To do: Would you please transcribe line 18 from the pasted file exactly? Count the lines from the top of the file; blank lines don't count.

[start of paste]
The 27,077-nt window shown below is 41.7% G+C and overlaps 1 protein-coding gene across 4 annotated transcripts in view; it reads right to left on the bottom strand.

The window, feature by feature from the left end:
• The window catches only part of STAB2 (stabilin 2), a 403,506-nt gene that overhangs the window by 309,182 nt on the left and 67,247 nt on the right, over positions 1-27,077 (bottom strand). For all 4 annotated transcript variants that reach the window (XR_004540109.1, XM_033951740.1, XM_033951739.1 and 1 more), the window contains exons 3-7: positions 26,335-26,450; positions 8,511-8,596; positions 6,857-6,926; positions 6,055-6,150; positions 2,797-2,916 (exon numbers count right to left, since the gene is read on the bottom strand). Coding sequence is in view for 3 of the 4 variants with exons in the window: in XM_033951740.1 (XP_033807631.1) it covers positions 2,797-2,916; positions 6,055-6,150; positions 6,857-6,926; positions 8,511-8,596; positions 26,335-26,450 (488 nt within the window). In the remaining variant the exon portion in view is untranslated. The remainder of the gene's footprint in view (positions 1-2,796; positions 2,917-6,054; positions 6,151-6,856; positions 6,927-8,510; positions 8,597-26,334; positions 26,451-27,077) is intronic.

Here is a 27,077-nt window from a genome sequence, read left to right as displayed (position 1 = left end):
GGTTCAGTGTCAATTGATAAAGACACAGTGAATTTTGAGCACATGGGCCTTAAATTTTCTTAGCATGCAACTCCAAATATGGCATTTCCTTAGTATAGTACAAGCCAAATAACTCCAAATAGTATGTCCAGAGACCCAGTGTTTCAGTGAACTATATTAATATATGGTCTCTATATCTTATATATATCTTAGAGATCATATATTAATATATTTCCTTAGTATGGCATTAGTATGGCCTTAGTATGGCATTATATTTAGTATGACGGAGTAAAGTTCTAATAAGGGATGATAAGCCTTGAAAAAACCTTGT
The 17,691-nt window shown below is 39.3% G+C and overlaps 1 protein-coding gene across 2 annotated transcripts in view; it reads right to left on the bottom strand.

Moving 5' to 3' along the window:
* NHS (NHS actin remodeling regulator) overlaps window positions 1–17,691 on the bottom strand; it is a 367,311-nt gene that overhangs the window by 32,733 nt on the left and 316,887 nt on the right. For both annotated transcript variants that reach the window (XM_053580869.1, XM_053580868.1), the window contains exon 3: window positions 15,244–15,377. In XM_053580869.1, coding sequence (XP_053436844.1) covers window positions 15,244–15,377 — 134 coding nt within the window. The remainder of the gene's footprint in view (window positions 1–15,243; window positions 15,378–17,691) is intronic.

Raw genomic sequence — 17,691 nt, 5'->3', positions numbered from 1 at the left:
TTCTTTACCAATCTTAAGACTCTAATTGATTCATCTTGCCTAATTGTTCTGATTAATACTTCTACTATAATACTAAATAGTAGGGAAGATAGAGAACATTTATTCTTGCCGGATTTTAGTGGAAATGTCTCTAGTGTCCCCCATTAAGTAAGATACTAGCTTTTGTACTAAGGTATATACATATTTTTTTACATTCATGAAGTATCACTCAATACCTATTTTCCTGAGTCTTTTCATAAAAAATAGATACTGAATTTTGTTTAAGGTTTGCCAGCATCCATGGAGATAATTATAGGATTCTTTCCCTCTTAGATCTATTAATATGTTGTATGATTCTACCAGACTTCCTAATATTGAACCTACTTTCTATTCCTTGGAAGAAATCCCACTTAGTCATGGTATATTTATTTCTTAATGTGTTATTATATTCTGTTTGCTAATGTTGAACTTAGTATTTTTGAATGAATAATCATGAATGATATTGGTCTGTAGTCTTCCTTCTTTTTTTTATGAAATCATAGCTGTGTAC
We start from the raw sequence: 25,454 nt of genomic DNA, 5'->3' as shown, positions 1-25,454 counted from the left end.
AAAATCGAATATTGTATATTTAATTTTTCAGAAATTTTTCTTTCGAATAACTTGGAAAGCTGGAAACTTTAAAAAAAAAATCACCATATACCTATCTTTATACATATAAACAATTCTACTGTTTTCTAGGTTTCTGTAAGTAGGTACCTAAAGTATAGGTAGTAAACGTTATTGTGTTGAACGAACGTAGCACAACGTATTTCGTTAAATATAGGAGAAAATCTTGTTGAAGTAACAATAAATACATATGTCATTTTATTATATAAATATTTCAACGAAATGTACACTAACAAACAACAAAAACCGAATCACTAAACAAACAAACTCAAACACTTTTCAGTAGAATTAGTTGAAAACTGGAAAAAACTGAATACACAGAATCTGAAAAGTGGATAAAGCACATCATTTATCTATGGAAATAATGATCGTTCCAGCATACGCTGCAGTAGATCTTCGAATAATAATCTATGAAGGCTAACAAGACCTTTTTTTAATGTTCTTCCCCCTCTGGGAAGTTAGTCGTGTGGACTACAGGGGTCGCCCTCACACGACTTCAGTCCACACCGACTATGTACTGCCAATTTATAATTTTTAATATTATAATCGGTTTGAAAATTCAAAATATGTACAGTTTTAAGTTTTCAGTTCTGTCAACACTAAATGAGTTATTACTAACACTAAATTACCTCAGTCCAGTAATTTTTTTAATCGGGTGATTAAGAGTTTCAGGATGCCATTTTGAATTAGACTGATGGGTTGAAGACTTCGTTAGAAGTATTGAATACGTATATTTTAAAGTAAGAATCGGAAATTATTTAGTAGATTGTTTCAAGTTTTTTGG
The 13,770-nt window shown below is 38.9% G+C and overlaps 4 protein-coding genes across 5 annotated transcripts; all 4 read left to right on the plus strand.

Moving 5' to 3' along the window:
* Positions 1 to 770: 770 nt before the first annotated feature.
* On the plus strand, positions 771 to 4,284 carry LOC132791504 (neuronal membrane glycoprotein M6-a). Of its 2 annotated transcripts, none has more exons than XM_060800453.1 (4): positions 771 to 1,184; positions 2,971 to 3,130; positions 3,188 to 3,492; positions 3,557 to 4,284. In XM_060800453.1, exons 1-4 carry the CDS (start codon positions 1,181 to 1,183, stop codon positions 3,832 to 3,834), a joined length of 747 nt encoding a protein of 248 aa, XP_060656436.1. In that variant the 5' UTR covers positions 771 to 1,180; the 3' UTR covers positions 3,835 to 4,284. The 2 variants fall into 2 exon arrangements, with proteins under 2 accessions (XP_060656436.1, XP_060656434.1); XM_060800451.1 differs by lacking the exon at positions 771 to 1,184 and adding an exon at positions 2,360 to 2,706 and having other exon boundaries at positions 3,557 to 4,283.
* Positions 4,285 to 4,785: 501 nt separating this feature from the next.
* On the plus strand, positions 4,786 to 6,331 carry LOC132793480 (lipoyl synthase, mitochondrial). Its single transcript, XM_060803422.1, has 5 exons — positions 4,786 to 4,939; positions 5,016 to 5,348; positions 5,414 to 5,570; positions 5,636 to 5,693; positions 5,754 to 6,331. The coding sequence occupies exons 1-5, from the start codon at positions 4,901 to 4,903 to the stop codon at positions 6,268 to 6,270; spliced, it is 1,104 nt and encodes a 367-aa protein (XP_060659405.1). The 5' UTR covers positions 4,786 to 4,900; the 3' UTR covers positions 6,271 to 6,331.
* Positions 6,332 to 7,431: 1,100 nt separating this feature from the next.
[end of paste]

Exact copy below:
* On the plus strand, positions 4,786 to 6,331 carry LOC132793480 (lipoyl synthase, mitochondrial). Its single transcript, XM_060803422.1, has 5 exons — positions 4,786 to 4,939; positions 5,016 to 5,348; positions 5,414 to 5,570; positions 5,636 to 5,693; positions 5,754 to 6,331. The coding sequence occupies exons 1-5, from the start codon at positions 4,901 to 4,903 to the stop codon at positions 6,268 to 6,270; spliced, it is 1,104 nt and encodes a 367-aa protein (XP_060659405.1). The 5' UTR covers positions 4,786 to 4,900; the 3' UTR covers positions 6,271 to 6,331.